I love sports and all the business lessons we learn from competition, whether playing or watching. It doesn’t matter what sport or what level, there are always multiple teaching moments.
The NCAA basketball tournaments for men and women, also known as the Big Dance, are probably my favorite sporting events. I’ve had the privilege of attending numerous Final Fours as a longtime member of the Naismith Basketball Hall of Fame Board of Governors. After last year’s cancellations, it was exciting to see this year’s teams have an opportunity to showcase their talents.
It’s win or go home for these exceptional young athletes. The intensity is palpable, yet you can sense their joy and excitement in doing what they love. They are having fun.
It starts with preparation. I have written eight business books, three that hit No. 1 on The New York Times bestseller list, and the title of each of them could have been “Prepare to Win.” Life is all about preparation, and preparation is all about hard work, sacrifice, discipline, organization, practicing the right concepts and more.
These athletes have a desire and determination to succeed. They love what they are doing, and it shows, game in and game out, in their enthusiasm. There’s no question the spark that ignites our lives is enthusiasm, and it’s the one critical trait that cannot be taught. Enthusiasm is about passion, gusto, excitement and infectious energy. Enthusiasm is crucial in every profession.
My good friend Brandon Steiner, CEO of CollectibleXchange and Athlete Direct, pointed out to me that the same coaches manage to advance deep in the NCAA tournament because they stay consistent.
Big goals require three things: a plan, a commitment to carry out that plan and consistency. Getting started is hard enough, but consistently carrying out your plan is more difficult. Even the best business plans will fail without a dedication to consistency.
These basketball athletes never, ever give up. They have confidence and a positive mental attitude. No matter what happens in business, life or sports, don’t quit.
Hustlers never quit. There are a number of attributes a person needs to succeed in life. Two of them are outside our control -- talent and luck. Hustle is a third component, and it can definitely be developed and cultivated. Hustling is essential for anyone who wants to be successful.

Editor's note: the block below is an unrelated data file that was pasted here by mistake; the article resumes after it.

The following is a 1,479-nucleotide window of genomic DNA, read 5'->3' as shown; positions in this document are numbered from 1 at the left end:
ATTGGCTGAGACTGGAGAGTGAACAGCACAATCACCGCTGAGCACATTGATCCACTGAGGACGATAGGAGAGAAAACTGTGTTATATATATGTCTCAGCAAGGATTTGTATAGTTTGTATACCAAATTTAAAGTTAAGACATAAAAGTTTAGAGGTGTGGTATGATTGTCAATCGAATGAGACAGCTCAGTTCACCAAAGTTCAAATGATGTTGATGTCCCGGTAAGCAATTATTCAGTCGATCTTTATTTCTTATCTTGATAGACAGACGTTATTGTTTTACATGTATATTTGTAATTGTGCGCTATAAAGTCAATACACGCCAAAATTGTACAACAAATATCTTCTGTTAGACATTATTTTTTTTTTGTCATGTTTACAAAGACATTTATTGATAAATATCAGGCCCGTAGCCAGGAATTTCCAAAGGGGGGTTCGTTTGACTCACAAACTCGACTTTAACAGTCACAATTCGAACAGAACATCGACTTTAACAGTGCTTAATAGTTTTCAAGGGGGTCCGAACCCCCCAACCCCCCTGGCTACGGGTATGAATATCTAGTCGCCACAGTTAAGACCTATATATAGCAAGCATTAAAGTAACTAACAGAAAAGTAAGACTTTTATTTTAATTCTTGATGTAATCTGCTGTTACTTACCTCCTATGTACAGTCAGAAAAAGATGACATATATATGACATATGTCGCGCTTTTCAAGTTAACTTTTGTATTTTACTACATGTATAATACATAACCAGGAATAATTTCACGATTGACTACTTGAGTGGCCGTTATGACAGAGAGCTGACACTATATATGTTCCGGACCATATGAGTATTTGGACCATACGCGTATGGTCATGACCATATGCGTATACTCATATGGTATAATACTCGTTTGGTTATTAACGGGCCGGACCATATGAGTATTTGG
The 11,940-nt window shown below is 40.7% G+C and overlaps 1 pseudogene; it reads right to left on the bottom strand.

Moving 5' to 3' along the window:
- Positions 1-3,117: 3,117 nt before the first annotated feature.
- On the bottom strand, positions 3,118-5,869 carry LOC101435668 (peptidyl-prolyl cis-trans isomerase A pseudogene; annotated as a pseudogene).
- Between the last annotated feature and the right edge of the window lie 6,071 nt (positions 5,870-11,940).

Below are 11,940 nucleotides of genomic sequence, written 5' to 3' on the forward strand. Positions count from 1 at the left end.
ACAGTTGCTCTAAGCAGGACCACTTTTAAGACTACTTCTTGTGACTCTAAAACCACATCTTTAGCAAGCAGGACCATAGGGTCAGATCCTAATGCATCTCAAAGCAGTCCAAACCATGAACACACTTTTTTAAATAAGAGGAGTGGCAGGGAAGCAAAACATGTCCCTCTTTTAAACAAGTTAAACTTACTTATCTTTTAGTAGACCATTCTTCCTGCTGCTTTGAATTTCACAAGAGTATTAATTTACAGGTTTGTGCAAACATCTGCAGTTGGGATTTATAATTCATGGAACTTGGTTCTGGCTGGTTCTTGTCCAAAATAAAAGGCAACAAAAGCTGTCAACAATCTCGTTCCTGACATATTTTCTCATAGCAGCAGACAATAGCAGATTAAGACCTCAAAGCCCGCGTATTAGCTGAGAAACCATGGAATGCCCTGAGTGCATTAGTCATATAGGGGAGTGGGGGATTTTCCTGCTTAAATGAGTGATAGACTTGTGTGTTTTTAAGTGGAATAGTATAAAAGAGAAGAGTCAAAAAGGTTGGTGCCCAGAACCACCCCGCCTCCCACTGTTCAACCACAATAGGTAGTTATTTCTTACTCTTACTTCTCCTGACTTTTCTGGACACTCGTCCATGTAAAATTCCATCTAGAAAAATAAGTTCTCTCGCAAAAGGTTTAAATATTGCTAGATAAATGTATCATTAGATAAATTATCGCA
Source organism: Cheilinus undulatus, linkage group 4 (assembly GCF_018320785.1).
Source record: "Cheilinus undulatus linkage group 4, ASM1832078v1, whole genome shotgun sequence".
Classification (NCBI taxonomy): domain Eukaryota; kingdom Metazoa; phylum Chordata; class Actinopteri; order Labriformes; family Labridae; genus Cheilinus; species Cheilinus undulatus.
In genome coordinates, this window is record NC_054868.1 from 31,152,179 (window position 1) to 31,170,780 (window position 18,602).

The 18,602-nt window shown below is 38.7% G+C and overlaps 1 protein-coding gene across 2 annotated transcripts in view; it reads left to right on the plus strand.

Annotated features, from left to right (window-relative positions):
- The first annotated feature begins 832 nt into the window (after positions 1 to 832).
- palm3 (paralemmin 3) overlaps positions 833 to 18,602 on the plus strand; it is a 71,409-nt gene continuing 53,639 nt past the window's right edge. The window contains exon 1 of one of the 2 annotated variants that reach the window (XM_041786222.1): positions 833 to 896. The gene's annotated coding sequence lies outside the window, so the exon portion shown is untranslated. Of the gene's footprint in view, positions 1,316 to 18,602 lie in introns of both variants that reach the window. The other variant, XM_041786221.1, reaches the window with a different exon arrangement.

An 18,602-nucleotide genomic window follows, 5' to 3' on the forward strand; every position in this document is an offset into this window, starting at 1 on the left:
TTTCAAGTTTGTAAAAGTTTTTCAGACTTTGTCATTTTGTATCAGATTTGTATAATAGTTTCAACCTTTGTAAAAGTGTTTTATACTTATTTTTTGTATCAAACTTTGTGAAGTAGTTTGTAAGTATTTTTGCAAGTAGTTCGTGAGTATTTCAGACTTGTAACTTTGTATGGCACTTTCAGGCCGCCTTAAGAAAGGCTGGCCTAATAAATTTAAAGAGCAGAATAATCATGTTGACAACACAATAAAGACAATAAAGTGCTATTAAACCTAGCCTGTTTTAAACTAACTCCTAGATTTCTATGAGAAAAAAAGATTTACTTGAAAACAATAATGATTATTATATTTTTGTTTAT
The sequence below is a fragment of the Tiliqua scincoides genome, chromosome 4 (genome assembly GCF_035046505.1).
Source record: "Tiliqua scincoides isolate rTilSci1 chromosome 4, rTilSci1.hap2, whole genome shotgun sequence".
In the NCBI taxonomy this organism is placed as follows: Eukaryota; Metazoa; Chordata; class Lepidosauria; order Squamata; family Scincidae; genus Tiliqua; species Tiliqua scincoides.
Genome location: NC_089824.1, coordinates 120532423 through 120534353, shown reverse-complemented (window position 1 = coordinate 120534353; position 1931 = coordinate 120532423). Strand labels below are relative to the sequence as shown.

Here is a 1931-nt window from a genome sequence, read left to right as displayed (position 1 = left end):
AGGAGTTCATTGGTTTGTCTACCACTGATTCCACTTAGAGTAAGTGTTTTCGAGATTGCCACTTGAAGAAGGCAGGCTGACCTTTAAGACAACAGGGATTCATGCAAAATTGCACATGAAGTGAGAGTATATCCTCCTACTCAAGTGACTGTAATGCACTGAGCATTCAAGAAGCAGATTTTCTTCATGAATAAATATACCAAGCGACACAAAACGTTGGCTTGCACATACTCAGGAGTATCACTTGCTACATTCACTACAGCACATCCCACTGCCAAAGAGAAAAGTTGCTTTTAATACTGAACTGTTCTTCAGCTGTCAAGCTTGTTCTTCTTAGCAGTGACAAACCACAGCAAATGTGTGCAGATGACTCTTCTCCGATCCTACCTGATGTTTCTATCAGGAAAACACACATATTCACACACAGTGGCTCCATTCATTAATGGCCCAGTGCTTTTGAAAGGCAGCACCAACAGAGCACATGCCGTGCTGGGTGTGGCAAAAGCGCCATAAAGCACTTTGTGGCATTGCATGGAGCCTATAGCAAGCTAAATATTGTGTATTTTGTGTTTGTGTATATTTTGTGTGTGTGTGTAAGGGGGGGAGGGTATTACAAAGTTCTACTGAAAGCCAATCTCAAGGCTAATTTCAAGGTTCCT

Hustlers have intense, laserlike focus. Hustlers don’t do things because they have to. They do things because they choose to. They have self-determination. They embrace risk-taking. They believe taking no risks is the biggest risk. Hustlers love what they do. They have grit. They love to practice and get better each day.
And speaking of hustling, I have an expression I use frequently when I am speaking publicly. Little things mean a lot, not true. Little things mean everything. You can’t put a price on the people who are willing to get tough rebounds, loose balls, deflections and so on. It’s the same for business.
When you work or play with urgency and emotion, good things happen. Same with sticking together and working hard for each other. We saw examples of this in almost every game.
It’s possible to fight ferociously on the court and still have class and respect for your opponent. In fact, the harder you fight to win, the more people will respect you. Competition should bring out the best in you, not the worst.
The team with the best teamwork usually wins. For championship results, you need to be a team player. You have to understand that sometimes you will be the star and other times you will be part of the supporting cast. Every member of the team is important and contributes to the overall success of the project. Bring whatever talents you have and be grateful that others have different skill sets that complement each other.
As legendary college basketball coach John Wooden said, “A player who makes his team great is more valuable than a great player.”
A big part of winning is dreaming big. I often joke that it takes years to become an overnight success. But it starts with a dream. And dreams come true -- with a lot of wide-awake work.
Finally, the game is never over until the final buzzer sounds. Miracles can and do happen.
Mackay’s Moral: Getting to the Big Dance involves learning a lot of steps.